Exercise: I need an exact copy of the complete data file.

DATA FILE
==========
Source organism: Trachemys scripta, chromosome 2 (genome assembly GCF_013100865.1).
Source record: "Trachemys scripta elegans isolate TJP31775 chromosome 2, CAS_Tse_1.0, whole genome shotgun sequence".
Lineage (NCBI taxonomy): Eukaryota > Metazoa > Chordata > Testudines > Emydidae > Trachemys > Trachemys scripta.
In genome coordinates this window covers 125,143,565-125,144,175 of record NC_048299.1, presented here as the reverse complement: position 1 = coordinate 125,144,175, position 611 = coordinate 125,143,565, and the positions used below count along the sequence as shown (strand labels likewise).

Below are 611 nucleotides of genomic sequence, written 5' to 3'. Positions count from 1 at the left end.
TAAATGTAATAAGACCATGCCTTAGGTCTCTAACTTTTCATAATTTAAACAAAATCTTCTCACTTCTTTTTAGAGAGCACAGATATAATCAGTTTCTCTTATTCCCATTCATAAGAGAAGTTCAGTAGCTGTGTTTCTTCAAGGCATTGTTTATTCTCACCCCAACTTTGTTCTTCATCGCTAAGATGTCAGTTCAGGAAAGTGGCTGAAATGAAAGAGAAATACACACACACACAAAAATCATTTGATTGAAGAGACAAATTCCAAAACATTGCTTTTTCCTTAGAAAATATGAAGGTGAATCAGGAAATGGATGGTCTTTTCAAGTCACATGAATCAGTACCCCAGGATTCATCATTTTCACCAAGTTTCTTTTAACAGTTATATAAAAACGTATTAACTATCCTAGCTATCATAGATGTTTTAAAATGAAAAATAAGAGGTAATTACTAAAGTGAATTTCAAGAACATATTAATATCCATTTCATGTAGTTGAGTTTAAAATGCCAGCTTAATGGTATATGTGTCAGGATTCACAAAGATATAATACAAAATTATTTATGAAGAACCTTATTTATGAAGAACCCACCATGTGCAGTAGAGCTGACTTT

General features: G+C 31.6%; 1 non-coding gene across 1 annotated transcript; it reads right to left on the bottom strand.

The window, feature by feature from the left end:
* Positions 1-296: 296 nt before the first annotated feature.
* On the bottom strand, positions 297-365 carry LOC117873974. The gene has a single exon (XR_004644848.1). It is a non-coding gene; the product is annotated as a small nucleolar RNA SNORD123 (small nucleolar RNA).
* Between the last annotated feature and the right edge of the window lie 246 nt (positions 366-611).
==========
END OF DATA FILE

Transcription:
Source organism: Trachemys scripta, chromosome 2 (genome assembly GCF_013100865.1).
Source record: "Trachemys scripta elegans isolate TJP31775 chromosome 2, CAS_Tse_1.0, whole genome shotgun sequence".
Lineage (NCBI taxonomy): Eukaryota > Metazoa > Chordata > Testudines > Emydidae > Trachemys > Trachemys scripta.
In genome coordinates this window covers 125,143,565-125,144,175 of record NC_048299.1, presented here as the reverse complement: position 1 = coordinate 125,144,175, position 611 = coordinate 125,143,565, and the positions used below count along the sequence as shown (strand labels likewise).

Below are 611 nucleotides of genomic sequence, written 5' to 3'. Positions count from 1 at the left end.
TAAATGTAATAAGACCATGCCTTAGGTCTCTAACTTTTCATAATTTAAACAAAATCTTCTCACTTCTTTTTAGAGAGCACAGATATAATCAGTTTCTCTTATTCCCATTCATAAGAGAAGTTCAGTAGCTGTGTTTCTTCAAGGCATTGTTTATTCTCACCCCAACTTTGTTCTTCATCGCTAAGATGTCAGTTCAGGAAAGTGGCTGAAATGAAAGAGAAATACACACACACACAAAAATCATTTGATTGAAGAGACAAATTCCAAAACATTGCTTTTTCCTTAGAAAATATGAAGGTGAATCAGGAAATGGATGGTCTTTTCAAGTCACATGAATCAGTACCCCAGGATTCATCATTTTCACCAAGTTTCTTTTAACAGTTATATAAAAACGTATTAACTATCCTAGCTATCATAGATGTTTTAAAATGAAAAATAAGAGGTAATTACTAAAGTGAATTTCAAGAACATATTAATATCCATTTCATGTAGTTGAGTTTAAAATGCCAGCTTAATGGTATATGTGTCAGGATTCACAAAGATATAATACAAAATTATTTATGAAGAACCTTATTTATGAAGAACCCACCATGTGCAGTAGAGCTGACTTT

General features: G+C 31.6%; 1 non-coding gene across 1 annotated transcript; it reads right to left on the bottom strand.

The window, feature by feature from the left end:
* Positions 1-296: 296 nt before the first annotated feature.
* On the bottom strand, positions 297-365 carry LOC117873974. The gene has a single exon (XR_004644848.1). It is a non-coding gene; the product is annotated as a small nucleolar RNA SNORD123 (small nucleolar RNA).
* Between the last annotated feature and the right edge of the window lie 246 nt (positions 366-611).